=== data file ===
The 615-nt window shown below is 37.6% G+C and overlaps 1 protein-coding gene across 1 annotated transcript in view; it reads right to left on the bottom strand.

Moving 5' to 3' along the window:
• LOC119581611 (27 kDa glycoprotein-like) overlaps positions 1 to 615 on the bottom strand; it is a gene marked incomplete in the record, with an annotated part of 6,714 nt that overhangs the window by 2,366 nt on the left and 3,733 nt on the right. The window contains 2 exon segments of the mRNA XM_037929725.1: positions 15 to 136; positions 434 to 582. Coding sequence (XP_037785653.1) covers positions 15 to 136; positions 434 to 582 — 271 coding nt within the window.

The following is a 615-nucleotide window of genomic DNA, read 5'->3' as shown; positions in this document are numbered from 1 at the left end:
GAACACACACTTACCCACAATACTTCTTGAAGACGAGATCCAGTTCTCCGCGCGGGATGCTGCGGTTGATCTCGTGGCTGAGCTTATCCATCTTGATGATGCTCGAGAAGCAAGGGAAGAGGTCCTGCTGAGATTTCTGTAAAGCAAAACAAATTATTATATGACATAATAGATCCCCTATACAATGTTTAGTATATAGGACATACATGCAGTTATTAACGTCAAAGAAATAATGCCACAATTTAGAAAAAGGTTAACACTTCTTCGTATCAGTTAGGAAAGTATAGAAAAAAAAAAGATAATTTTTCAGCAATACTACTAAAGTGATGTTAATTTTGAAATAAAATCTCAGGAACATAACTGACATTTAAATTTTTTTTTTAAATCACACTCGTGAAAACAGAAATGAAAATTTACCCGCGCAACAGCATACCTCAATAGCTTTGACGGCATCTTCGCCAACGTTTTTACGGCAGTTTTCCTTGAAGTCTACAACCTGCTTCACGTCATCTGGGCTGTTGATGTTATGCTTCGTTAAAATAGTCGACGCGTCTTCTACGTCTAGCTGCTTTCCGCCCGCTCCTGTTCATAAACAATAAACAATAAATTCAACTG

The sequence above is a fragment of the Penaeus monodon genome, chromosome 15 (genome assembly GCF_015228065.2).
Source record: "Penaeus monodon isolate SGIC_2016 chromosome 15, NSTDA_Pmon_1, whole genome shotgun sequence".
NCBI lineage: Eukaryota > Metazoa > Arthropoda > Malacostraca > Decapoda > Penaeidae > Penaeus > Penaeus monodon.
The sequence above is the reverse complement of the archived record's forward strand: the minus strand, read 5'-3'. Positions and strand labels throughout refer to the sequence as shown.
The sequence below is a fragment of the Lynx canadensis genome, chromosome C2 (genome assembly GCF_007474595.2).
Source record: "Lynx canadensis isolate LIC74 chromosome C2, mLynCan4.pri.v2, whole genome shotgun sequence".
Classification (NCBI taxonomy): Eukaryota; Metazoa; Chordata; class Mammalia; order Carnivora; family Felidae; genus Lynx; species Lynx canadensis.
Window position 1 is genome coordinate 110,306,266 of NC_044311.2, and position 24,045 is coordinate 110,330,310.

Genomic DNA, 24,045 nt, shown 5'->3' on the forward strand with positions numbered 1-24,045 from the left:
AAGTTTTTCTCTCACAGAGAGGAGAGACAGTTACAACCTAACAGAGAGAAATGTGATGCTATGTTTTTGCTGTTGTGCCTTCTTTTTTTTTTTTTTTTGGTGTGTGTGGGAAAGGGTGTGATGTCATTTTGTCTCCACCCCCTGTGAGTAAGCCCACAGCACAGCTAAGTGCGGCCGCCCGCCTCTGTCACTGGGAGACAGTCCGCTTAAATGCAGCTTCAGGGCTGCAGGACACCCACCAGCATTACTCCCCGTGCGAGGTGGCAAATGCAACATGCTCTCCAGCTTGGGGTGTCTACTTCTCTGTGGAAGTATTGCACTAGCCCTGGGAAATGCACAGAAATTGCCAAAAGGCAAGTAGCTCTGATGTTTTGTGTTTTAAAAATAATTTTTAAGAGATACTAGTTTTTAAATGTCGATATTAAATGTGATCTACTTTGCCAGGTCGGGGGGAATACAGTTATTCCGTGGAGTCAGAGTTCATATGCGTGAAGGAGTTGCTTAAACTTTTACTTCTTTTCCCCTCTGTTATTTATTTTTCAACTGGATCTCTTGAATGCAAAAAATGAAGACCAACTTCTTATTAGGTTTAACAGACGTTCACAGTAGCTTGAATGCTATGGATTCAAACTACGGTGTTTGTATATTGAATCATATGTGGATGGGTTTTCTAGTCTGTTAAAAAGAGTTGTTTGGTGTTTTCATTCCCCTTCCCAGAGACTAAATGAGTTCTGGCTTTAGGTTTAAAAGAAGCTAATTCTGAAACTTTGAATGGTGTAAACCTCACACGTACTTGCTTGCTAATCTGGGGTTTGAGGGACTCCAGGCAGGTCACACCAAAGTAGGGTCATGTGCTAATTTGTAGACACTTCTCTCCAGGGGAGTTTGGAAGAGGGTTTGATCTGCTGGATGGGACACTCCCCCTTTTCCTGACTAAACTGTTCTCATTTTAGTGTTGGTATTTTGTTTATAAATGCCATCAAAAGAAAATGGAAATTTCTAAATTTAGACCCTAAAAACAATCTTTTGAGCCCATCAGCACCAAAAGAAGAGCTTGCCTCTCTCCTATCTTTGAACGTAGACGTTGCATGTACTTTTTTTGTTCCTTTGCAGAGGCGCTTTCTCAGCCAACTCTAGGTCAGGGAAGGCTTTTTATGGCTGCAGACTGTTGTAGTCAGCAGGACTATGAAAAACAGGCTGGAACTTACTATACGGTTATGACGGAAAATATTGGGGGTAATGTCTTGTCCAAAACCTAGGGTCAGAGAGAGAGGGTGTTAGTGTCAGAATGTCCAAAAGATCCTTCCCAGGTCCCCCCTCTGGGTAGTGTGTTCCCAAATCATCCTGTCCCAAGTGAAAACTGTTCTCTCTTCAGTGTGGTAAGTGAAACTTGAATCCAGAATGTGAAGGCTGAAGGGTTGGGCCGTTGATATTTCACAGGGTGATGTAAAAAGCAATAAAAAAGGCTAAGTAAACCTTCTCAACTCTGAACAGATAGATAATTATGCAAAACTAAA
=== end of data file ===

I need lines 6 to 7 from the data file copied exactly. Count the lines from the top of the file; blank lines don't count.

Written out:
The sequence above is a fragment of the Penaeus monodon genome, chromosome 15 (genome assembly GCF_015228065.2).
Source record: "Penaeus monodon isolate SGIC_2016 chromosome 15, NSTDA_Pmon_1, whole genome shotgun sequence".